& Juliet director Luke Sheppard and actor Miriam-Teak Lee have argued that creatives “need to be brave” when staging Shakespeare in order for his work to remain relevant.
They were speaking at the WhatsOnStage Awards 2020, where & Juliet, which is inspired by Shakespeare’s Romeo and Juliet, won six categories.
Sheppard told The Stage: “We really revere [Shakespeare] as an artist, as a figure of history, but we feel that he’s been around long enough and he’s established enough to take a little bit of gentle bending around the edges.
“As a director I often feel, and sometimes I get told, that maybe Shakespeare plays aren’t for me. I’ve managed to direct for 10 years and my phone has never rung asking me to put on a Shakespeare play.”
Sheppard argued that Shakespeare is sometimes seen as a “sacred space we shouldn’t interfere with”.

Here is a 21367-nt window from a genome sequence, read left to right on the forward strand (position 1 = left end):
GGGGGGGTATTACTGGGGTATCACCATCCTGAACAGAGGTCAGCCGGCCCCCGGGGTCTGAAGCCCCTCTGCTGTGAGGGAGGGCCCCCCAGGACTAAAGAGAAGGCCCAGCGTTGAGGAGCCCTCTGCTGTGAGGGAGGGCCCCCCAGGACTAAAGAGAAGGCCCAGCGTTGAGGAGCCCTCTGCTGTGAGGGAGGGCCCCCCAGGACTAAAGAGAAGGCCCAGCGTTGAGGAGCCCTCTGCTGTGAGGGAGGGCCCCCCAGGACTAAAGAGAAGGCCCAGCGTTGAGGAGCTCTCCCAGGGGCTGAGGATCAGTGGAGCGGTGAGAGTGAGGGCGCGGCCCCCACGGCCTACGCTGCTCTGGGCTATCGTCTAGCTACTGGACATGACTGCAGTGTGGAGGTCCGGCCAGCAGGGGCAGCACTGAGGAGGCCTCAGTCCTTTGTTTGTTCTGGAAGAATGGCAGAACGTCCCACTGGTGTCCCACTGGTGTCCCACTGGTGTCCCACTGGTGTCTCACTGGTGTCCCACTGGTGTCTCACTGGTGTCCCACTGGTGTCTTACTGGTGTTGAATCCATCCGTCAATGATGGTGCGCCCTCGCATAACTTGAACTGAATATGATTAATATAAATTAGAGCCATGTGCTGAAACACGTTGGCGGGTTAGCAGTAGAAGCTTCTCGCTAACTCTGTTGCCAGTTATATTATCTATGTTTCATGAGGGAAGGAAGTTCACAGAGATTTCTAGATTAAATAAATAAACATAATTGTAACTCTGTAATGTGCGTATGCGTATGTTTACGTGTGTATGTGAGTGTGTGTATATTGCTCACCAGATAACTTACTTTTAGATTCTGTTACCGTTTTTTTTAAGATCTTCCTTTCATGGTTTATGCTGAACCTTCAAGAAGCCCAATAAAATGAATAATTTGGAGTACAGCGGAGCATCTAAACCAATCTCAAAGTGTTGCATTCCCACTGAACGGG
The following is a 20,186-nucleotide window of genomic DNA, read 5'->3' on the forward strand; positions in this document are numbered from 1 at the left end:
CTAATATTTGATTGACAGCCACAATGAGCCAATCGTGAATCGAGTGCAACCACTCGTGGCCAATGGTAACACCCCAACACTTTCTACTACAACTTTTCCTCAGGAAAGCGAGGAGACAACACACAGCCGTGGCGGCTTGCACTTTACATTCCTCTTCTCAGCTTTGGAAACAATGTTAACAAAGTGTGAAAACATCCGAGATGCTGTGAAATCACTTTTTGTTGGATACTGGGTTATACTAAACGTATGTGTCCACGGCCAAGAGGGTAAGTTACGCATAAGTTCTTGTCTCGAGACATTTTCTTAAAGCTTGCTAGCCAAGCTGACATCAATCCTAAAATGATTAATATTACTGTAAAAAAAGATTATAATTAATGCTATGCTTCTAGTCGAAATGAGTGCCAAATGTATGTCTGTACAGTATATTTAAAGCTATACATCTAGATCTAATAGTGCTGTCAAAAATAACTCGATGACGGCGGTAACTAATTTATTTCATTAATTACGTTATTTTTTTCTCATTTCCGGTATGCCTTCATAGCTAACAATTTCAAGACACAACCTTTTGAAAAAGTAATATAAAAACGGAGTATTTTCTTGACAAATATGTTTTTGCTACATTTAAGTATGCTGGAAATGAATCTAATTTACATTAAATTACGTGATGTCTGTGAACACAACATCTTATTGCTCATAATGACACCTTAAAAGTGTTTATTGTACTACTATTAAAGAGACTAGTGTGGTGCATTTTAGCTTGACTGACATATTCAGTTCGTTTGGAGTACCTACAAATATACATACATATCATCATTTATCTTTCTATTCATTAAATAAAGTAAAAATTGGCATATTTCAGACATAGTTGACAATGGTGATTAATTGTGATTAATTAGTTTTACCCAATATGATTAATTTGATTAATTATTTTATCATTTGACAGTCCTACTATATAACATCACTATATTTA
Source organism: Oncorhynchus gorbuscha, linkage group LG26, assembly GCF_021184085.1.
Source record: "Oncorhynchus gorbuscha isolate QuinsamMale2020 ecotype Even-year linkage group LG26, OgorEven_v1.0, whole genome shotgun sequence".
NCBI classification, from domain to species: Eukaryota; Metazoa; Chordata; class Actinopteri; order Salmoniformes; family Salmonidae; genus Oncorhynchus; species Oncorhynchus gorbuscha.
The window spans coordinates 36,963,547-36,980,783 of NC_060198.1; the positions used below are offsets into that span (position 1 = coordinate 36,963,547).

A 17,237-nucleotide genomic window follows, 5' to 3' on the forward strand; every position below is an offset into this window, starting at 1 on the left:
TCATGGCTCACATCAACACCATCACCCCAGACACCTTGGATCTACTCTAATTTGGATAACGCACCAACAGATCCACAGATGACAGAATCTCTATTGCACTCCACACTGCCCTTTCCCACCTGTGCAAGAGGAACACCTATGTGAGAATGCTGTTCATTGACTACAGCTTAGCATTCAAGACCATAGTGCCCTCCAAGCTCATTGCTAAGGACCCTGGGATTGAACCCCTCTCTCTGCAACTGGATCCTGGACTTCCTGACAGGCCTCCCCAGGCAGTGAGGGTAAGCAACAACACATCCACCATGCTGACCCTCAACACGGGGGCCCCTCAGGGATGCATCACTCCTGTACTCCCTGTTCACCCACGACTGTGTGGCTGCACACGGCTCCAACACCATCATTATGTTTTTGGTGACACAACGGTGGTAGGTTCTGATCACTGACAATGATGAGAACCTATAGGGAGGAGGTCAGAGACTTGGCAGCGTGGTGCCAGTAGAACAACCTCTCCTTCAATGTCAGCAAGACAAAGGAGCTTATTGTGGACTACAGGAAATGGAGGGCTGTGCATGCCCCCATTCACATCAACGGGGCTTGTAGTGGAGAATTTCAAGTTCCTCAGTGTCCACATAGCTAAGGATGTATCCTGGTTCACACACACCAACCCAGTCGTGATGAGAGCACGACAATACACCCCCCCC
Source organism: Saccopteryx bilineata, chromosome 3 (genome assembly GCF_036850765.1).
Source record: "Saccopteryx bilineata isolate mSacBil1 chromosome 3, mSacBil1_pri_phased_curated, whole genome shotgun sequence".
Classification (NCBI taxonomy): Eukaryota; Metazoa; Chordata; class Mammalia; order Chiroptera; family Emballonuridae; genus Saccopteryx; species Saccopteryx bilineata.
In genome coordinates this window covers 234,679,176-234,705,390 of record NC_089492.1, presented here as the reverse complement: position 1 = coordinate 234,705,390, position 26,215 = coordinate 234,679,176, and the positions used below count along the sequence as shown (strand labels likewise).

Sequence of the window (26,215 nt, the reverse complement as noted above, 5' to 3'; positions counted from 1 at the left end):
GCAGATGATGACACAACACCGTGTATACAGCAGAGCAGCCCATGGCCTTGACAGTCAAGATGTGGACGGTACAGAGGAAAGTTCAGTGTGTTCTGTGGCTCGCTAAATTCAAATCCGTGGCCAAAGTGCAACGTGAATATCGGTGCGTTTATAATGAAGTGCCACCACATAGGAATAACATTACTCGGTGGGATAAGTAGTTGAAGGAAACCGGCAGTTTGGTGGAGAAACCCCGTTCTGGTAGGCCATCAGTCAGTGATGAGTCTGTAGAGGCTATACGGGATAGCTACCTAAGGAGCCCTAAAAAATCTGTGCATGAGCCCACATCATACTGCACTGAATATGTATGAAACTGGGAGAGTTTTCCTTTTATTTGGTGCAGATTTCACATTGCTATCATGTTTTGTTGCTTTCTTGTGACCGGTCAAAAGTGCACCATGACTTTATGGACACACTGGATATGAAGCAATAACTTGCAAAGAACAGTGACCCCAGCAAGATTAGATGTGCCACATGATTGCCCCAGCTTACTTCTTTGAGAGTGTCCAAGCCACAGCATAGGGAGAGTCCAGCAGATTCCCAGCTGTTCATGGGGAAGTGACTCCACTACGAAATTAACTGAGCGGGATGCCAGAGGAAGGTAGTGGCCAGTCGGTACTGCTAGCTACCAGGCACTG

He added: “Increasingly I think that landscape is changing in order for his work to continue to have relevance, which I’m sure he would love.
“We need to continue to be really brave in how we treat it, because the cannon is strong enough [to take it].”
Lee echoed Sheppard’s comments, adding: “I think it’s so important to re-imagine [Shakespeare].
“[With & Juliet] no one is taking anything away from Romeo and Juliet, that will always be what it is, no one’s ever changing that, but it’s like imagine if there’s this new scenario in the 21st century – what would that look like?”
The comments follow recent debate around how Shakespeare should be treated in the 21st century, with actor Juliet Stevenson arguing that his works should be performed in modern dress and that some of his plays should be “buried and forgotten”.